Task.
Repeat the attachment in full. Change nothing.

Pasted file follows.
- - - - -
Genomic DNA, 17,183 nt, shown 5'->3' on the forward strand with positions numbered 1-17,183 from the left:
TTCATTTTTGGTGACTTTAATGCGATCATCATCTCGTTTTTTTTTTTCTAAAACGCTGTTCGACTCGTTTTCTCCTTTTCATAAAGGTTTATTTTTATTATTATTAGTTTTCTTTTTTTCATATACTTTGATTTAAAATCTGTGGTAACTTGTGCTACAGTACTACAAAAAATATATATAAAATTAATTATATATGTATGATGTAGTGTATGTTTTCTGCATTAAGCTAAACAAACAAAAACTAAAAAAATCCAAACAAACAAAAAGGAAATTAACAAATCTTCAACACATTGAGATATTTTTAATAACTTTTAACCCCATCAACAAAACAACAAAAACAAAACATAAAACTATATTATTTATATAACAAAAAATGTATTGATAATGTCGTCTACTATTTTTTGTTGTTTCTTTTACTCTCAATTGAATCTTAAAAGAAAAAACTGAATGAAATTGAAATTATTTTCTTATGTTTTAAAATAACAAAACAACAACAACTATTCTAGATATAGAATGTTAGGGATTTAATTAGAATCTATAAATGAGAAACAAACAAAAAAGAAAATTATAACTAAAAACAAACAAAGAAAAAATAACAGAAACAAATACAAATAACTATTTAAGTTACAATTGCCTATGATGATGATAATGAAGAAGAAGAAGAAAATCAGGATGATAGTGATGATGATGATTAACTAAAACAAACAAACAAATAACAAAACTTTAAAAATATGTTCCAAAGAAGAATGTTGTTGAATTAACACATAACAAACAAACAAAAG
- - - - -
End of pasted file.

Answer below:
Genomic DNA, 17,183 nt, shown 5'->3' on the forward strand with positions numbered 1-17,183 from the left:
TTCATTTTTGGTGACTTTAATGCGATCATCATCTCGTTTTTTTTTTTCTAAAACGCTGTTCGACTCGTTTTCTCCTTTTCATAAAGGTTTATTTTTATTATTATTAGTTTTCTTTTTTTCATATACTTTGATTTAAAATCTGTGGTAACTTGTGCTACAGTACTACAAAAAATATATATAAAATTAATTATATATGTATGATGTAGTGTATGTTTTCTGCATTAAGCTAAACAAACAAAAACTAAAAAAATCCAAACAAACAAAAAGGAAATTAACAAATCTTCAACACATTGAGATATTTTTAATAACTTTTAACCCCATCAACAAAACAACAAAAACAAAACATAAAACTATATTATTTATATAACAAAAAATGTATTGATAATGTCGTCTACTATTTTTTGTTGTTTCTTTTACTCTCAATTGAATCTTAAAAGAAAAAACTGAATGAAATTGAAATTATTTTCTTATGTTTTAAAATAACAAAACAACAACAACTATTCTAGATATAGAATGTTAGGGATTTAATTAGAATCTATAAATGAGAAACAAACAAAAAAGAAAATTATAACTAAAAACAAACAAAGAAAAAATAACAGAAACAAATACAAATAACTATTTAAGTTACAATTGCCTATGATGATGATAATGAAGAAGAAGAAGAAAATCAGGATGATAGTGATGATGATGATTAACTAAAACAAACAAACAAATAACAAAACTTTAAAAATATGTTCCAAAGAAGAATGTTGTTGAATTAACACATAACAAACAAACAAAAG